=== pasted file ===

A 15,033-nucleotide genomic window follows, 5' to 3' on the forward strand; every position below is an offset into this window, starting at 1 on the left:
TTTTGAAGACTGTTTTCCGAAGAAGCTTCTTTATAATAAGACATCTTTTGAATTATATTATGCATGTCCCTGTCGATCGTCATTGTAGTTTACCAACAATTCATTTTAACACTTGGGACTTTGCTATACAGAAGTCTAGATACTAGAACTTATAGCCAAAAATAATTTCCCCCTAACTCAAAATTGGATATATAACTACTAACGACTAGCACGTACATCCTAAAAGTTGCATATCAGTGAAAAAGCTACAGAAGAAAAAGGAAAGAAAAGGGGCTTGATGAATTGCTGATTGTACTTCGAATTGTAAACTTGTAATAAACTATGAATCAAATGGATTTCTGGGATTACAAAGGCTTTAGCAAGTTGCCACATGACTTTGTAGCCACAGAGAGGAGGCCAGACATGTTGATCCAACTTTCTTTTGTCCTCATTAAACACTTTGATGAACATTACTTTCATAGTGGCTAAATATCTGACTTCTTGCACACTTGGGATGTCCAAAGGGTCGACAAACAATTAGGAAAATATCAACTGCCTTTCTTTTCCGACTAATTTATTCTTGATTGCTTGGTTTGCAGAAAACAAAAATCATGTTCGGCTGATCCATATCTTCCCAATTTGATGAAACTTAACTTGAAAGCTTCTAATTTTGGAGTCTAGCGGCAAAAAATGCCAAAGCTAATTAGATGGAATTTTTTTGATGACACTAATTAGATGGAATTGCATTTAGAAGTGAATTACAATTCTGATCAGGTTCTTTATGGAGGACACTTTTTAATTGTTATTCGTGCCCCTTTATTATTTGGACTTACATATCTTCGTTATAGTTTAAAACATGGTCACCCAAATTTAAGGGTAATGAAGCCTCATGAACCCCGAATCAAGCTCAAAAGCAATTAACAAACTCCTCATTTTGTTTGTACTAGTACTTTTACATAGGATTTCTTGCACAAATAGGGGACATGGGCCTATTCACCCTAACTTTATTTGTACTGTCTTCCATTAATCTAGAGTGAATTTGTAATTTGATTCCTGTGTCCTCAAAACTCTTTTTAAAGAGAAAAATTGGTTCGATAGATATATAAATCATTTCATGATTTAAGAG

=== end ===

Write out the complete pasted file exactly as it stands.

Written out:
A 15,033-nucleotide genomic window follows, 5' to 3' on the forward strand; every position below is an offset into this window, starting at 1 on the left:
TTTTGAAGACTGTTTTCCGAAGAAGCTTCTTTATAATAAGACATCTTTTGAATTATATTATGCATGTCCCTGTCGATCGTCATTGTAGTTTACCAACAATTCATTTTAACACTTGGGACTTTGCTATACAGAAGTCTAGATACTAGAACTTATAGCCAAAAATAATTTCCCCCTAACTCAAAATTGGATATATAACTACTAACGACTAGCACGTACATCCTAAAAGTTGCATATCAGTGAAAAAGCTACAGAAGAAAAAGGAAAGAAAAGGGGCTTGATGAATTGCTGATTGTACTTCGAATTGTAAACTTGTAATAAACTATGAATCAAATGGATTTCTGGGATTACAAAGGCTTTAGCAAGTTGCCACATGACTTTGTAGCCACAGAGAGGAGGCCAGACATGTTGATCCAACTTTCTTTTGTCCTCATTAAACACTTTGATGAACATTACTTTCATAGTGGCTAAATATCTGACTTCTTGCACACTTGGGATGTCCAAAGGGTCGACAAACAATTAGGAAAATATCAACTGCCTTTCTTTTCCGACTAATTTATTCTTGATTGCTTGGTTTGCAGAAAACAAAAATCATGTTCGGCTGATCCATATCTTCCCAATTTGATGAAACTTAACTTGAAAGCTTCTAATTTTGGAGTCTAGCGGCAAAAAATGCCAAAGCTAATTAGATGGAATTTTTTTGATGACACTAATTAGATGGAATTGCATTTAGAAGTGAATTACAATTCTGATCAGGTTCTTTATGGAGGACACTTTTTAATTGTTATTCGTGCCCCTTTATTATTTGGACTTACATATCTTCGTTATAGTTTAAAACATGGTCACCCAAATTTAAGGGTAATGAAGCCTCATGAACCCCGAATCAAGCTCAAAAGCAATTAACAAACTCCTCATTTTGTTTGTACTAGTACTTTTACATAGGATTTCTTGCACAAATAGGGGACATGGGCCTATTCACCCTAACTTTATTTGTACTGTCTTCCATTAATCTAGAGTGAATTTGTAATTTGATTCCTGTGTCCTCAAAACTCTTTTTAAAGAGAAAAATTGGTTCGATAGATATATAAATCATTTCATGATTTAAGAG